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Borough manager: Bunky’s condemned, but it can be salvaged; owner says 'we are doing all of this legally'

By Dan Miller

danmiller@pressandjournal.com

717-944-4628
Posted 10/11/17

The vacant property commonly referred to as Bunky’s in downtown Middletown can be salvaged, but steps must be taken to prevent further deterioration, Borough Manager Ken Klinepeter told the …

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Borough manager: Bunky’s condemned, but it can be salvaged; owner says 'we are doing all of this legally'

The Borough of Middletown has condemned Bunky's at 10 S. Union St. as being unsafe for occupancy, following a report that was done by a structural engineer hired by the borough. The borough attached a two-by-four on the door to the rear entrance of the property, which was broken into by an unknown intruder sometime during the week of Sept. 18-22.
The Borough of Middletown has condemned Bunky's at 10 S. Union St. as being unsafe for occupancy, following a report that was done by a structural engineer hired by the borough. The borough attached a two-by-four on the door to the rear entrance of the property, which was broken into by an unknown intruder sometime during the week of Sept. 18-22.
staff photo by dan miller
Posted

The vacant property commonly referred to as Bunky’s in downtown Middletown can be salvaged, but steps must be taken to prevent further deterioration, Borough Manager Ken Klinepeter told the Press & Journal.

As the borough sees it, Klinepeter said, owner Al Dolatoski is “going to have to make a decision. Does he invest money into it to bring it up to code, or does he sell it to somebody else who will?”

The borough has condemned the building at 10 S. Union St. as unsafe for occupancy, following a report submitted to the borough by a structural engineer who inspected the inside of the property July 26.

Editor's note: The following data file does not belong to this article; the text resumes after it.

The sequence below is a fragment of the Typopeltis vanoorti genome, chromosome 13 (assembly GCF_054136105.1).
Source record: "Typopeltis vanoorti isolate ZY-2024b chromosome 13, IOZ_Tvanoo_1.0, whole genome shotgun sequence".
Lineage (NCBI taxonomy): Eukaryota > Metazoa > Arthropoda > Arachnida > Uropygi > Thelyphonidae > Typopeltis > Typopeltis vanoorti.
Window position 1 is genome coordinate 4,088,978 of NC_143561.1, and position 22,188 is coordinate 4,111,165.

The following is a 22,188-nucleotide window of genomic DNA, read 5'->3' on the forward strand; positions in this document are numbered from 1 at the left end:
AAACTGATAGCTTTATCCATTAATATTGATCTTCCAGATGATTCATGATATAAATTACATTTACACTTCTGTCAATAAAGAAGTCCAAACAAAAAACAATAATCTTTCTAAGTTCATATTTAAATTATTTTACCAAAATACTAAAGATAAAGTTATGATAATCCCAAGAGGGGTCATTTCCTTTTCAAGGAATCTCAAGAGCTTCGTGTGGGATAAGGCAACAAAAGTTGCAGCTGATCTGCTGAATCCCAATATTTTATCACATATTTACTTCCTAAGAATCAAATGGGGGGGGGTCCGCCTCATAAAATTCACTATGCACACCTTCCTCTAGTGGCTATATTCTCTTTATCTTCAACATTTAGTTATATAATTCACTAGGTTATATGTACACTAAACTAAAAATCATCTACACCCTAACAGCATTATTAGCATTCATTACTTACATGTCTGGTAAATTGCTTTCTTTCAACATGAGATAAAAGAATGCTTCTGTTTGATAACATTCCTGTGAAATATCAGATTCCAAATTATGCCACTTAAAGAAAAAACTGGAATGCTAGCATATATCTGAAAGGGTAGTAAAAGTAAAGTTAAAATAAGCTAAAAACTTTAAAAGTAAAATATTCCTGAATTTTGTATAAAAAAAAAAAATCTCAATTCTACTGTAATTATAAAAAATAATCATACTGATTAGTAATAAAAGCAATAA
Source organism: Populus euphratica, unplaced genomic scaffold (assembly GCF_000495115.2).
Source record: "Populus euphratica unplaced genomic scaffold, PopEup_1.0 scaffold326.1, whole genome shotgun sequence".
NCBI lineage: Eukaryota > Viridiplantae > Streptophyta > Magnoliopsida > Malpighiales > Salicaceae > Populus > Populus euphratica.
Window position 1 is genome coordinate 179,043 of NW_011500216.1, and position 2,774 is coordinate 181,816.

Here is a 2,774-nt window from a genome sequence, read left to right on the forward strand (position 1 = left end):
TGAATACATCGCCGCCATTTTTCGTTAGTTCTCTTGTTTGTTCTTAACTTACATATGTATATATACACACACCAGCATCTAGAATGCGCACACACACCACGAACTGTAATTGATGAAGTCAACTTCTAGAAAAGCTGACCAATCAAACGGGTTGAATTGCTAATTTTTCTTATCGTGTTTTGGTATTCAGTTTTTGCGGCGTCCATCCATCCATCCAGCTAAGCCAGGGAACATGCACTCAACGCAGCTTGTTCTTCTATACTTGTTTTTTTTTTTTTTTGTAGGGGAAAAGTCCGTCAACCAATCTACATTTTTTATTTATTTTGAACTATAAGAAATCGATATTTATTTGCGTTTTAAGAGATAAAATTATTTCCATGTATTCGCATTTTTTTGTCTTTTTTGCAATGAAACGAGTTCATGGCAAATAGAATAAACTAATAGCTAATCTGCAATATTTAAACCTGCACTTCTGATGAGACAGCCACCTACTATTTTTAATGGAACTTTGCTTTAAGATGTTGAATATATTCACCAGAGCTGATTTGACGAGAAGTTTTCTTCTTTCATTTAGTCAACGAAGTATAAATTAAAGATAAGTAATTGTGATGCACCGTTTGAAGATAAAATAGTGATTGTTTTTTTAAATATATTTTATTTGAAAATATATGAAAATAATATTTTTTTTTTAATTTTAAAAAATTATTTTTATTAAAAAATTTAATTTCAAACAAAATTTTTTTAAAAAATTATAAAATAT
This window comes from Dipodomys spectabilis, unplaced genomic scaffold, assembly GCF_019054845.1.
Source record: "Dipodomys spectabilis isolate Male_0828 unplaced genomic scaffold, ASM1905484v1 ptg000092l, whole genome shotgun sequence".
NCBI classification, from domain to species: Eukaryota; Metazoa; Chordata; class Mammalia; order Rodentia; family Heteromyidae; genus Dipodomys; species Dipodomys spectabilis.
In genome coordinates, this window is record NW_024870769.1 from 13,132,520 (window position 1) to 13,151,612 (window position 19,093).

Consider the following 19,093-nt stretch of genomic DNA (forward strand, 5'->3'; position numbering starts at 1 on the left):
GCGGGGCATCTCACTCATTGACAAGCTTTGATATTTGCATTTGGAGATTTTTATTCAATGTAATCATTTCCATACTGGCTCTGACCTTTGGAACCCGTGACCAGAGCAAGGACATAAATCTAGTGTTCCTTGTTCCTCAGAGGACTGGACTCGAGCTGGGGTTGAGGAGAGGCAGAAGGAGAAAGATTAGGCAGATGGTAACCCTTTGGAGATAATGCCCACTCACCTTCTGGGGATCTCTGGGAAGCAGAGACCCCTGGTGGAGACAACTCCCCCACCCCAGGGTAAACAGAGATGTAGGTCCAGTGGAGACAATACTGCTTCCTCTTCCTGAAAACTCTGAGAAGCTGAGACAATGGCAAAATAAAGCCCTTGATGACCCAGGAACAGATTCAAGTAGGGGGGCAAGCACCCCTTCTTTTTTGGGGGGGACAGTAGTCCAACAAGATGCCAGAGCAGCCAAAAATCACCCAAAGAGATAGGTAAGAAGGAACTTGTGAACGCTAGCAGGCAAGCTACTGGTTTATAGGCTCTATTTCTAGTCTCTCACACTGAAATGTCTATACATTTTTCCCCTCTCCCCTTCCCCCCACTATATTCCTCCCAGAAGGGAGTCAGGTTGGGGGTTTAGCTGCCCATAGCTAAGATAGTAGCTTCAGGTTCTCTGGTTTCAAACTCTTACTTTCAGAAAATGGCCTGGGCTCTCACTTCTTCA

In a letter dated Sept. 8, the borough denied a Right-To-Know request from the Press & Journal for a copy of the report or to see it, citing the document being part of an “investigation” by the borough.

“This could end up in court. That’s why the RTK was denied,” on the advice of an attorney with borough solicitor McNees Wallace & Nurick, Klinepeter said.

The report details at least 20 issues found by the structural engineer, Klinepeter said. Several are “obvious things” that can be seen from outside, such as broken-out windows, and bricks separating that could potentially fall on people in the public space.

Inside, the engineer found water damage from when the building had a hole in the roof, although Klinepeter believes the hole itself has been repaired by Dolatoski. 

The good news is that it does not appear that the building has deteriorated to where it has to be torn down.

“At this point the structural integrity does not appear to be compromised,” he said. But things could get to that point if the issues are not addressed. For example, enough bricks falling out could eventually threaten the structural integrity, Klinepeter noted.

Dolatoski, who lives in Lower Allen Township, received a notice of violation Sept. 22, giving him 30 days from when he receives the letter to begin taking some kind of action to address the deteriorated condition of the property.